For the next 3 years, I had numerous panic attacks, I couldn’t honestly say how many. I found heat of any kind soothed the pain and calmed me down. I would take a shower, sit on the floor with my back to the radiator in winter. Finally I bought a lavender pillow I could heat up and then place on my back or chest. The attacks would feel like they lasted for hours, and some did. Most attacks would occur in a cluster of two or three over the space of a week. The most frustrating element of the panic attacks was they would nearly always happen in the early hours of the morning. After each bout, I would be utterly exhausted.

I was finally offered CBT (Cognitive Behaviour Therapy) when I was 21. Before this, I was fobbed off many, many times by doctors who knew what was wrong with me. They’d say have a relaxing bath, drink some herbal tea before bed…blah, blah, blah. What I really needed was to learn why this was occurring and what I could do about it. The six CBT appointments I had were incredibly helpful. I learnt to accept that this was something that happened to me and that when it did, I could control it. Each time I had an attack, I would say to myself, ‘I know this is a panic attack. I know nothing terrible is going to happen to me. I know it is up to me to control and stop this.’ My counsellor showed me relaxation techniques and how to regulate my breathing so I wouldn’t hyperventilate and help calm my thoughts. My favourite relaxation technique was to tense and then relax my body starting with my toes and moving up to my neck.

Since CBT, the amount and severity of attacks have diminished and now I rarely suffer from them. This year, I have only had one major one. What I’ve realised is the anxiety and panic attacks are intertwined with Bipolar. They are part of the cycle; it often starts off with mania, that then subsides to a point where I feel devoid of energy. The offshoot of this is either a massive panic attack, a deep depression or both. I now look at panic attacks as my body’s way of saying ‘No, I’ve had enough of this nonsense, you’ve been using my reserve battery for too long, so I’m fucking you up for a bit.’ One piece of advice from my time talking to Gp’s that wasn’t entirely useless was having a bath. When I’m stressed or panicky, I’ll run a bath full to the brim with bubbles overflowing. It’s my safe place. Lying back in that warm water soothes me and distracts me from the pain and pressure I’m feeling. I lived in a house with only a shower for three years, but now I have one again I make sure I take a bath every single day to relax.

You can watch my video about panic attacks here

You can follow me on:

Twitter

Facebook

Instagram

YouTube

How much is too much: Alcohol and Bipolar

wp-image-2001354615jpg.jpg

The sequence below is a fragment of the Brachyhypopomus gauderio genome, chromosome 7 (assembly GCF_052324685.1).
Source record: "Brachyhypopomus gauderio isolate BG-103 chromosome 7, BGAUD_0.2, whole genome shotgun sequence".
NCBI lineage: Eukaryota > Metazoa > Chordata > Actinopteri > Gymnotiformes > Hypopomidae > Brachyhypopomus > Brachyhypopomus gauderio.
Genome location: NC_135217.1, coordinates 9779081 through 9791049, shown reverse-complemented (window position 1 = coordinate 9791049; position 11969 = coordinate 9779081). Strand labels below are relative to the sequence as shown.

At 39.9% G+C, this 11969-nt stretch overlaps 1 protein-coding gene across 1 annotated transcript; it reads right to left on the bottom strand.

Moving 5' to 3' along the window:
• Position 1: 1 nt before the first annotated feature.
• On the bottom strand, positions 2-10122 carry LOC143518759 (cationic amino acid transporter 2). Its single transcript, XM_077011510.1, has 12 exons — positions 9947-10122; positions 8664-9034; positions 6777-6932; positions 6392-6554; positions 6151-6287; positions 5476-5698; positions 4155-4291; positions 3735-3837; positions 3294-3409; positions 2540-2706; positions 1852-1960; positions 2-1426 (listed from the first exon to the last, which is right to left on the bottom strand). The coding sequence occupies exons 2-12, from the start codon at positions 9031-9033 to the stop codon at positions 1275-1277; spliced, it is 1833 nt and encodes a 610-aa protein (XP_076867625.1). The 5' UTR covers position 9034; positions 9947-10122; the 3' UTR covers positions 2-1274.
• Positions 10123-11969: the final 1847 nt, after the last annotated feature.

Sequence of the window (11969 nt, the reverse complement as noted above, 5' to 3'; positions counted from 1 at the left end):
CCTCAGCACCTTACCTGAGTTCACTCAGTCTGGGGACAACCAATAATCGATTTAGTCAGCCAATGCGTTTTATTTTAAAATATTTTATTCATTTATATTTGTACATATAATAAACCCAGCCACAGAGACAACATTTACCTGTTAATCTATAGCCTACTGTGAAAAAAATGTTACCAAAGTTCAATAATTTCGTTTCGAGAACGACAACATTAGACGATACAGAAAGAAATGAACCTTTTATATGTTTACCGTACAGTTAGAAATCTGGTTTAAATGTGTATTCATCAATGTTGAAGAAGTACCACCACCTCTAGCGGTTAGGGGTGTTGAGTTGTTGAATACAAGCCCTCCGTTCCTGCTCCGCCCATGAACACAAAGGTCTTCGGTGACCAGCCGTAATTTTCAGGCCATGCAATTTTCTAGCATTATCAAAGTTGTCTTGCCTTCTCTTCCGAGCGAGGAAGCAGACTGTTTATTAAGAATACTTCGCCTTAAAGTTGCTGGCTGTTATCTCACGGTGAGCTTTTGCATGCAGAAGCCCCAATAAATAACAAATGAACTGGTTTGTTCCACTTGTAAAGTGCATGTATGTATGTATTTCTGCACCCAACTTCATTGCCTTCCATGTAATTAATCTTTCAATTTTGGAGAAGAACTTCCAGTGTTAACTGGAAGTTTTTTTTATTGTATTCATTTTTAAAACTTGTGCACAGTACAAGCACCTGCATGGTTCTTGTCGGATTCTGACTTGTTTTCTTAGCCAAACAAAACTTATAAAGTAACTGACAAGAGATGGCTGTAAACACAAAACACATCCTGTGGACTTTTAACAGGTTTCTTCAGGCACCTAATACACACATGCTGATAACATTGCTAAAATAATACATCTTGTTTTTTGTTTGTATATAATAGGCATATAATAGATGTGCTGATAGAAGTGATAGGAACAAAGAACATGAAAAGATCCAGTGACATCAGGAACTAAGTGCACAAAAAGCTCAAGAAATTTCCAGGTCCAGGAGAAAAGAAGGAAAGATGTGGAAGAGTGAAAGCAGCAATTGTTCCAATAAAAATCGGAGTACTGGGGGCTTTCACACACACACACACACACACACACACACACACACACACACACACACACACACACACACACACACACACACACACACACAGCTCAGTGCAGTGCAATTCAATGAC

I love a good drink. Alcohol plays a major role in how I relax and how I socialise. Over the years, as my moods have changed, so has my relationship with alcohol and my consumption. When I lived alone, I was in a manic state nearly the entire time and I drank often in my flat when no one was around. After it became a problem, I made a promise to myself never to drink alone again. I’ve kept that promise, well as much as I could. I’ve had  some rare slip ups to this rule when I’ve been feeling very depressed. Alcohol was there and I knew it could numb the pain I was in.

Anyway, the point of this post is to explain how alcohols effect on me has changed recently. Take yesterday evening. I was sat at home, after having more than a few drinks the night before, I thought I’d have a quiet night in to myself. I’d been feeling slightly delicate that day, probably because we had started with beer and then graduated on to whiskey. Though feeling a bit rough, it wasn’t a problem; until about five that evening. My heart began to race. It felt like it was going to explode. There was a sharp, shooting pain in my back that radiated into my chest. It felt like the beginning of a panic attack. I sat as relaxed as I could taking deep breaths through my nose and exhaling out my mouth. The pain refused to dissipate. To calm myself, I ran a bath. The bath has become my safe place and the heat soothed the pain I was in.

I knew it was the alcohol that was effecting me because this wasn’t the first time this had happened. Before Christmas, I was drinking heavily. The nearer we got to the festivities, the more often I was having panic attacks. Move forward to Boxing day evening and I was in terrible pain, my heart again racing at a ferocious speed. I had to retreat upstairs to the spare room I was staying in and cry. I sobbed, sitting on the bed, feeling that I could no longer cope with these nearly incessant bouts of panic. The next day, with my husband, we made the connection between the panic attacks and alcohol. Without fail, the day after drinking I would have these attacks and it seemed to be the only explanation.

We decided it would be in my best interests to not drink until my birthday at the end of January. It worked and I didn’t have a attack for the entire month. I saw my psychiatrist during this time and he agreed it was most likely alcohol making me feel this way. I was also severely depressed and he felt the alcohol had contributed. Alcohol, he said, interfered in how the medication I was taking worked.

The depression has lifted now and I’ve decided only to drink on special occasions. Unfortunately this means dealing with the fallout the next day and I need to decide whether having a few drinks is actually worth it.

You can follow me on:

Twitter

Facebook

Instagram

YouTube